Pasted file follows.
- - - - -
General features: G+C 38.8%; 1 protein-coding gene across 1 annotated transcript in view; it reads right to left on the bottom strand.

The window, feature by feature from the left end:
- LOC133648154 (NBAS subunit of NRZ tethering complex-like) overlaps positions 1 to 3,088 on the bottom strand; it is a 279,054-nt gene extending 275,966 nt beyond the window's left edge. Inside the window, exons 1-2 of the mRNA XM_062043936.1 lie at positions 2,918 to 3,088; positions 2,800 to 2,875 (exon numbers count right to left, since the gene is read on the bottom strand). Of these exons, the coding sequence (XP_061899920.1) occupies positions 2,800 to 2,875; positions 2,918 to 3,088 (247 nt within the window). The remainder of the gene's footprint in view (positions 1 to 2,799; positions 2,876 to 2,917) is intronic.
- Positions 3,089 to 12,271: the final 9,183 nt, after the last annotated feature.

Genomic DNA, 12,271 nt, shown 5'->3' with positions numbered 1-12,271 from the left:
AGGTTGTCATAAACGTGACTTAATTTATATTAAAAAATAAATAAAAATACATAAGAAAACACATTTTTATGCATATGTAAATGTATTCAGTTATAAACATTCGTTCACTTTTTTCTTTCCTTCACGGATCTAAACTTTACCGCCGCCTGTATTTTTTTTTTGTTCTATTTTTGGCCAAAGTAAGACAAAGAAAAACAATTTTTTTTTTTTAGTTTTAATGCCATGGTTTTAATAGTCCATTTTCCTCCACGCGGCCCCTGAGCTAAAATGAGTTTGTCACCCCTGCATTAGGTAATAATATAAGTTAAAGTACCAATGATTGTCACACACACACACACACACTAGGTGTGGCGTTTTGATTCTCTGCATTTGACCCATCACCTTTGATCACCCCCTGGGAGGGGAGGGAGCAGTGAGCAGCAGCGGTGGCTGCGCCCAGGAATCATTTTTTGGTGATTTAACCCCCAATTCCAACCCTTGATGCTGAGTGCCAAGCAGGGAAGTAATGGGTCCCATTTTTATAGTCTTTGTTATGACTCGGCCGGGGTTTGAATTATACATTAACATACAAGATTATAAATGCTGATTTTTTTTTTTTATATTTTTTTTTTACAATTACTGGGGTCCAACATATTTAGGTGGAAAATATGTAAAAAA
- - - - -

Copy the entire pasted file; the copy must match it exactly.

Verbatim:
General features: G+C 38.8%; 1 protein-coding gene across 1 annotated transcript in view; it reads right to left on the bottom strand.

The window, feature by feature from the left end:
- LOC133648154 (NBAS subunit of NRZ tethering complex-like) overlaps positions 1 to 3,088 on the bottom strand; it is a 279,054-nt gene extending 275,966 nt beyond the window's left edge. Inside the window, exons 1-2 of the mRNA XM_062043936.1 lie at positions 2,918 to 3,088; positions 2,800 to 2,875 (exon numbers count right to left, since the gene is read on the bottom strand). Of these exons, the coding sequence (XP_061899920.1) occupies positions 2,800 to 2,875; positions 2,918 to 3,088 (247 nt within the window). The remainder of the gene's footprint in view (positions 1 to 2,799; positions 2,876 to 2,917) is intronic.
- Positions 3,089 to 12,271: the final 9,183 nt, after the last annotated feature.

Genomic DNA, 12,271 nt, shown 5'->3' with positions numbered 1-12,271 from the left:
AGGTTGTCATAAACGTGACTTAATTTATATTAAAAAATAAATAAAAATACATAAGAAAACACATTTTTATGCATATGTAAATGTATTCAGTTATAAACATTCGTTCACTTTTTTCTTTCCTTCACGGATCTAAACTTTACCGCCGCCTGTATTTTTTTTTTGTTCTATTTTTGGCCAAAGTAAGACAAAGAAAAACAATTTTTTTTTTTTAGTTTTAATGCCATGGTTTTAATAGTCCATTTTCCTCCACGCGGCCCCTGAGCTAAAATGAGTTTGTCACCCCTGCATTAGGTAATAATATAAGTTAAAGTACCAATGATTGTCACACACACACACACACACTAGGTGTGGCGTTTTGATTCTCTGCATTTGACCCATCACCTTTGATCACCCCCTGGGAGGGGAGGGAGCAGTGAGCAGCAGCGGTGGCTGCGCCCAGGAATCATTTTTTGGTGATTTAACCCCCAATTCCAACCCTTGATGCTGAGTGCCAAGCAGGGAAGTAATGGGTCCCATTTTTATAGTCTTTGTTATGACTCGGCCGGGGTTTGAATTATACATTAACATACAAGATTATAAATGCTGATTTTTTTTTTTTATATTTTTTTTTTACAATTACTGGGGTCCAACATATTTAGGTGGAAAATATGTAAAAAA